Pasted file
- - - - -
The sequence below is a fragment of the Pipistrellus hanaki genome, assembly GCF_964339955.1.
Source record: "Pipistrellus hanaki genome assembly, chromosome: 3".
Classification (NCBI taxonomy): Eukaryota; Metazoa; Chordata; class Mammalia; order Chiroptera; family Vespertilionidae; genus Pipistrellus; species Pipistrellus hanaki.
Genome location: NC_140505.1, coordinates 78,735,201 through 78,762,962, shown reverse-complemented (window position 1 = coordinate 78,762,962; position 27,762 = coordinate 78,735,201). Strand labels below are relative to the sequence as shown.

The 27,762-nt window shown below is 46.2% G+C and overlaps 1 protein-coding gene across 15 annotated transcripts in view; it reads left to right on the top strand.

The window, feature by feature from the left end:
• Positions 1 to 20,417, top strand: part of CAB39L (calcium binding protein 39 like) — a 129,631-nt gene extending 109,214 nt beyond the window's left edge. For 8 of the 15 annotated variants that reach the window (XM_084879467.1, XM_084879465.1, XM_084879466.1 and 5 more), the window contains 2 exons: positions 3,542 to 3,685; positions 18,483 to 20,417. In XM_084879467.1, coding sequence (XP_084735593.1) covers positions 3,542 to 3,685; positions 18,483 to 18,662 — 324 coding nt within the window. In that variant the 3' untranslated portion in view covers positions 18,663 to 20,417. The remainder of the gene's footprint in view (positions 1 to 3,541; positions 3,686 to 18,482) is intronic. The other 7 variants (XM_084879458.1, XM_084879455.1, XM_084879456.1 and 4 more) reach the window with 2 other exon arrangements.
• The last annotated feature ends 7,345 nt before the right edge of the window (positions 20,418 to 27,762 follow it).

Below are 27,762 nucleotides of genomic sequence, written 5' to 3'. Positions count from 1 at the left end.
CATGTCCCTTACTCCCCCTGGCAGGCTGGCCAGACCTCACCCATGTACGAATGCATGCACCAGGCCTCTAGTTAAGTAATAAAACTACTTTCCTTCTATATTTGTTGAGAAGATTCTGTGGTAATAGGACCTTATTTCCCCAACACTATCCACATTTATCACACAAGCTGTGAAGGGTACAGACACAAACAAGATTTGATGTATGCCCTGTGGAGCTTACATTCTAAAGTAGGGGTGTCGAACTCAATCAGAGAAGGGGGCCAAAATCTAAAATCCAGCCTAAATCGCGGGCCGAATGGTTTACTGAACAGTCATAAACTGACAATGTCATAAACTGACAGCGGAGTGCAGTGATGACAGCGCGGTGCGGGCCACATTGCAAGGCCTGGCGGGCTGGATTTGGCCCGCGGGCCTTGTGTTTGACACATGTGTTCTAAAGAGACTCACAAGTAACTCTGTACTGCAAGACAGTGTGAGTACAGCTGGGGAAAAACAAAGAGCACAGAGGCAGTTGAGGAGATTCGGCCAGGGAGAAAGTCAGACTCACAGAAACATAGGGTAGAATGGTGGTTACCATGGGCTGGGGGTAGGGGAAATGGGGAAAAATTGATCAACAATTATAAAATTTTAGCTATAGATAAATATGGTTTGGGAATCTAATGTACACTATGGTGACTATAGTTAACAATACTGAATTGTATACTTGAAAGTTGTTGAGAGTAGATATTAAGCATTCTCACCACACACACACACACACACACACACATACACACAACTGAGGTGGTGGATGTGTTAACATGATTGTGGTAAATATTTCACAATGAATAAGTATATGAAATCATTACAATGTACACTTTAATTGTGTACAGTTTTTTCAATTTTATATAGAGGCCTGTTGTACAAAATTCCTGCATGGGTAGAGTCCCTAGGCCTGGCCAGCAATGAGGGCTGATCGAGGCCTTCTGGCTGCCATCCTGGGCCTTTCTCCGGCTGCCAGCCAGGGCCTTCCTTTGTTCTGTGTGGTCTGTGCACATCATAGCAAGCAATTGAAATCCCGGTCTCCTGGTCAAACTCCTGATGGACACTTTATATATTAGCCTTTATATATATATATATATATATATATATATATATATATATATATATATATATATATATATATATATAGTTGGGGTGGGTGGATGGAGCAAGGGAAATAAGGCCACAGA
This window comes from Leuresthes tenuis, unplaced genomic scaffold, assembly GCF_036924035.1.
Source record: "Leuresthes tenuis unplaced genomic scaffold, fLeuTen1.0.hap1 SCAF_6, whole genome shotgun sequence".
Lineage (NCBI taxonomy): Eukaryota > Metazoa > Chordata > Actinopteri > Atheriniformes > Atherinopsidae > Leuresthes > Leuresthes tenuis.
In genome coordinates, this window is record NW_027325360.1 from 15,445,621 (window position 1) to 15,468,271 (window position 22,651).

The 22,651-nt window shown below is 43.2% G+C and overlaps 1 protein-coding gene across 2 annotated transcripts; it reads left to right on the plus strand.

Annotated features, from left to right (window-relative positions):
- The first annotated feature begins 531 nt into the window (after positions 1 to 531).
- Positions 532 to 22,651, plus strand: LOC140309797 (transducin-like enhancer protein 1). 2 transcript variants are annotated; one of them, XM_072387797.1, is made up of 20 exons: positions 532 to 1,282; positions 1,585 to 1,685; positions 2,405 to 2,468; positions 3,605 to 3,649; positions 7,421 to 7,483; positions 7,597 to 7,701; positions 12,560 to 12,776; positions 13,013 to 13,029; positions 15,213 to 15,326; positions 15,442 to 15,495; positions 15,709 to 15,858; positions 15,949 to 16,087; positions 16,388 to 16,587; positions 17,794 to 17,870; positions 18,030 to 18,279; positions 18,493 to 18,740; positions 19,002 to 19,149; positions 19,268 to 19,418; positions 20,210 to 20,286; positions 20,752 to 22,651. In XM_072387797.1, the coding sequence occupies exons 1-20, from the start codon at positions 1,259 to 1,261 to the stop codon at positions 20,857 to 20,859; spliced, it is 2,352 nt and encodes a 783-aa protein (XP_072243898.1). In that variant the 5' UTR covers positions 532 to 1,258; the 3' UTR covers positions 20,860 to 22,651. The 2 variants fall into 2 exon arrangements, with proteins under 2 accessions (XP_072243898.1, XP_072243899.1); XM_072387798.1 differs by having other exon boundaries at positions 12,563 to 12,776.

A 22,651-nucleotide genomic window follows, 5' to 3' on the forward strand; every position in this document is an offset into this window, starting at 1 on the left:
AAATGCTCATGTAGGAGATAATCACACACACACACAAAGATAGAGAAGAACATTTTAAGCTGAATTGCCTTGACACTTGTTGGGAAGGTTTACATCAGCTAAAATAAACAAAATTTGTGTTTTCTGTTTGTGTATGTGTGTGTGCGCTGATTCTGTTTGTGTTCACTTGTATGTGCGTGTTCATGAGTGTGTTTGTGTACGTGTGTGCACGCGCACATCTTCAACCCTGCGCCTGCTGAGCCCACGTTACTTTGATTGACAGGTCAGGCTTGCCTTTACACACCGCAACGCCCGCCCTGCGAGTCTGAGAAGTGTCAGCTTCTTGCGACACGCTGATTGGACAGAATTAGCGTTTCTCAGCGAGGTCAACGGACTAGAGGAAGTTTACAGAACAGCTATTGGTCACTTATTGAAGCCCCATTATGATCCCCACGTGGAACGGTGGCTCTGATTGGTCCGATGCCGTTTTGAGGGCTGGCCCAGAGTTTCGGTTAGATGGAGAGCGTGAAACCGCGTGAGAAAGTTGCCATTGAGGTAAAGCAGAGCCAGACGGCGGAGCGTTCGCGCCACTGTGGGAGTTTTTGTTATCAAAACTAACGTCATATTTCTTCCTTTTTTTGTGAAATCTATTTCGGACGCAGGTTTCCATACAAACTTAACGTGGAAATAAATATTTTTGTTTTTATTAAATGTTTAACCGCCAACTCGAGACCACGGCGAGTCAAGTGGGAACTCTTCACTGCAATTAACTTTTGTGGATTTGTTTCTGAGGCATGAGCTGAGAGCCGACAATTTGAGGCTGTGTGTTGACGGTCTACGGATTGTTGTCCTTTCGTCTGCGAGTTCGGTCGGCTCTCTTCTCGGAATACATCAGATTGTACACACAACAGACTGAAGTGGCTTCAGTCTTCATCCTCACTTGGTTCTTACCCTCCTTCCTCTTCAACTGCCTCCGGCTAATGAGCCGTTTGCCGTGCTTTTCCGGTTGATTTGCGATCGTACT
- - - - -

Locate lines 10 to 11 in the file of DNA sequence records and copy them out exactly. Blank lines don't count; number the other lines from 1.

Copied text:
CATGTCCCTTACTCCCCCTGGCAGGCTGGCCAGACCTCACCCATGTACGAATGCATGCACCAGGCCTCTAGTTAAGTAATAAAACTACTTTCCTTCTATATTTGTTGAGAAGATTCTGTGGTAATAGGACCTTATTTCCCCAACACTATCCACATTTATCACACAAGCTGTGAAGGGTACAGACACAAACAAGATTTGATGTATGCCCTGTGGAGCTTACATTCTAAAGTAGGGGTGTCGAACTCAATCAGAGAAGGGGGCCAAAATCTAAAATCCAGCCTAAATCGCGGGCCGAATGGTTTACTGAACAGTCATAAACTGACAATGTCATAAACTGACAGCGGAGTGCAGTGATGACAGCGCGGTGCGGGCCACATTGCAAGGCCTGGCGGGCTGGATTTGGCCCGCGGGCCTTGTGTTTGACACATGTGTTCTAAAGAGACTCACAAGTAACTCTGTACTGCAAGACAGTGTGAGTACAGCTGGGGAAAAACAAAGAGCACAGAGGCAGTTGAGGAGATTCGGCCAGGGAGAAAGTCAGACTCACAGAAACATAGGGTAGAATGGTGGTTACCATGGGCTGGGGGTAGGGGAAATGGGGAAAAATTGATCAACAATTATAAAATTTTAGCTATAGATAAATATGGTTTGGGAATCTAATGTACACTATGGTGACTATAGTTAACAATACTGAATTGTATACTTGAAAGTTGTTGAGAGTAGATATTAAGCATTCTCACCACACACACACACACACACACACACATACACACAACTGAGGTGGTGGATGTGTTAACATGATTGTGGTAAATATTTCACAATGAATAAGTATATGAAATCATTACAATGTACACTTTAATTGTGTACAGTTTTTTCAATTTTATATAGAGGCCTGTTGTACAAAATTCCTGCATGGGTAGAGTCCCTAGGCCTGGCCAGCAATGAGGGCTGATCGAGGCCTTCTGGCTGCCATCCTGGGCCTTTCTCCGGCTGCCAGCCAGGGCCTTCCTTTGTTCTGTGTGGTCTGTGCACATCATAGCAAGCAATTGAAATCCCGGTCTCCTGGTCAAACTCCTGATGGACACTTTATATATTAGCCTTTATATATATATATATATATATATATATATATATATATATATATATATATATATATATATATATATAGTTGGGGTGGGTGGATGGAGCAAGGGAAATAAGGCCACAGA
This window comes from Leuresthes tenuis, unplaced genomic scaffold, assembly GCF_036924035.1.